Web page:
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JPMorgan says these two retailers are its favorite picks into the holiday season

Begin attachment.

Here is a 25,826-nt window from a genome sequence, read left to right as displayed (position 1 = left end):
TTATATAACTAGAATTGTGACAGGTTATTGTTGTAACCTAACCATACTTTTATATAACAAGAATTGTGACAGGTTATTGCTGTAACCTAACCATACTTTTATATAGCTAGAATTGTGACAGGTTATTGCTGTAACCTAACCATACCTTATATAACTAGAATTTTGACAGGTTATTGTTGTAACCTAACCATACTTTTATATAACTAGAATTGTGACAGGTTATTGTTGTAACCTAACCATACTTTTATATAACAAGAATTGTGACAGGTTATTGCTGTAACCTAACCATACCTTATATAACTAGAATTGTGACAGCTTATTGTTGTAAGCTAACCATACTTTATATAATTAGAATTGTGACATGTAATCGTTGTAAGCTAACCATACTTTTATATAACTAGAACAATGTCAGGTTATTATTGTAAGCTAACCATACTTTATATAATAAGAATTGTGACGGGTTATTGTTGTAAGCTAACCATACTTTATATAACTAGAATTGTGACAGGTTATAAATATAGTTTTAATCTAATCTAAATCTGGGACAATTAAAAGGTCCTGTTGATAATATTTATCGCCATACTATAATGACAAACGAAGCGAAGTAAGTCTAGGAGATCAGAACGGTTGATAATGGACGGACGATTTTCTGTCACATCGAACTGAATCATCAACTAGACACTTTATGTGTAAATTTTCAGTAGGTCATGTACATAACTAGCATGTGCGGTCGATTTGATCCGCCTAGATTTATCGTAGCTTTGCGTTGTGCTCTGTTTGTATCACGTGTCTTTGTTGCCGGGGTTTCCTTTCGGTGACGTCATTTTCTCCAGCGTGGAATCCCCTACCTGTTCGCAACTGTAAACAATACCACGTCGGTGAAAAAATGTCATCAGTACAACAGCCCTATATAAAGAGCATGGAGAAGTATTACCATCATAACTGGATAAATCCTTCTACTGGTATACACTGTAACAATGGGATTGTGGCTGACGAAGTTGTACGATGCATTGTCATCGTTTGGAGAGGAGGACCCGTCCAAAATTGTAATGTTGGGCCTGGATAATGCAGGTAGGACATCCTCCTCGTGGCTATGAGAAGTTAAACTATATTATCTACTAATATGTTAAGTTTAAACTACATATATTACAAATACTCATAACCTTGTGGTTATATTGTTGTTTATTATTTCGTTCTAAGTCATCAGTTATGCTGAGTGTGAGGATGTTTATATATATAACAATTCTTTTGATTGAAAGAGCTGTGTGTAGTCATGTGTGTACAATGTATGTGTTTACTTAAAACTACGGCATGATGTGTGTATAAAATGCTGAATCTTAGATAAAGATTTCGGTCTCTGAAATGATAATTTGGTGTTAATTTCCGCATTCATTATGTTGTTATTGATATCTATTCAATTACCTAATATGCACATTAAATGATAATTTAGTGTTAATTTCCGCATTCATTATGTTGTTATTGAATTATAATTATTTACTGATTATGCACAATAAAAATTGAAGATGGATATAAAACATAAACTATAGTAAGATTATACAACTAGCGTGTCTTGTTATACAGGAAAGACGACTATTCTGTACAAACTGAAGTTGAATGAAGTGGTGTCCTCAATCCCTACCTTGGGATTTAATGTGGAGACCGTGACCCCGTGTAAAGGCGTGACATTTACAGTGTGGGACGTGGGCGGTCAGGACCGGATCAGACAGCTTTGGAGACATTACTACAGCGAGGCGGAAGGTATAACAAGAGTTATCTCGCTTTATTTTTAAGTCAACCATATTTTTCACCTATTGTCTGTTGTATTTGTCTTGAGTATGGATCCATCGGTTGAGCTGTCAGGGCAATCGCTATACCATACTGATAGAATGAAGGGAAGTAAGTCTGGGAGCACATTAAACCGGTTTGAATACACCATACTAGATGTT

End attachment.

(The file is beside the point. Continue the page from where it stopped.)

Costco and Target should emerge victorious as retailers navigate another tricky macro environment this holiday season, JPMorgan says. Analyst Christopher Horvers named both retail stocks the bank’s favorite names heading into the holidays in a note to clients Monday. Despite ongoing macro headwinds, he expects both Costco and Target to benefit from consumer trade-down in the months ahead. To be sure, both Costco and Target have reported weaker traffic in recent months, with Target last week warning of a soft holiday quarter as sales slowed in late October. Shares of both stocks are down about 8% and 31%, respectively, year to date. But inventory issues from earlier this year appear to be moderating at Target, and flattening grocery inflation could bode well for Costco going forward, Horvers said. “We see COST, TGT, and WMT’s broad assortment as benefitting from a more frugal consumer that will consolidate shopping to fewer doors,” he wrote. Retail earnings that kicked off last week showed some companies faring better than expected in an inflationary environment as supply chain issues moderate and companies work through the glut of inventory that’s weighed on margins. While the season will pale in comparison to 2021, Horvers anticipates a solid holiday period based on historical standards. Along with Target and Costco, JPMorgan views names like Ulta Beauty and food-focused companies including Walmart and BJ’s Wholesale as other holiday-season winners. Auto parts dealers also make a solid defensive trade, Horvers wrote. “We continue to look to auto parts on the defensive side, where we remain optimistic for AZO , GPC , and ORLY given colder weather and more travel, especially compared to lower income exposed ‘grocery’ (i.e., BJ and WMT) where inflation is plateauing-to-slowing and consumers are under stress and trading down/out,” he wrote. Among the biggest losers this season, JPMorgan sees headwinds ahead for names like Best Buy , Bed Bath & Beyond and Wayfair . — CNBC’s Michael Bloom contributed reporting

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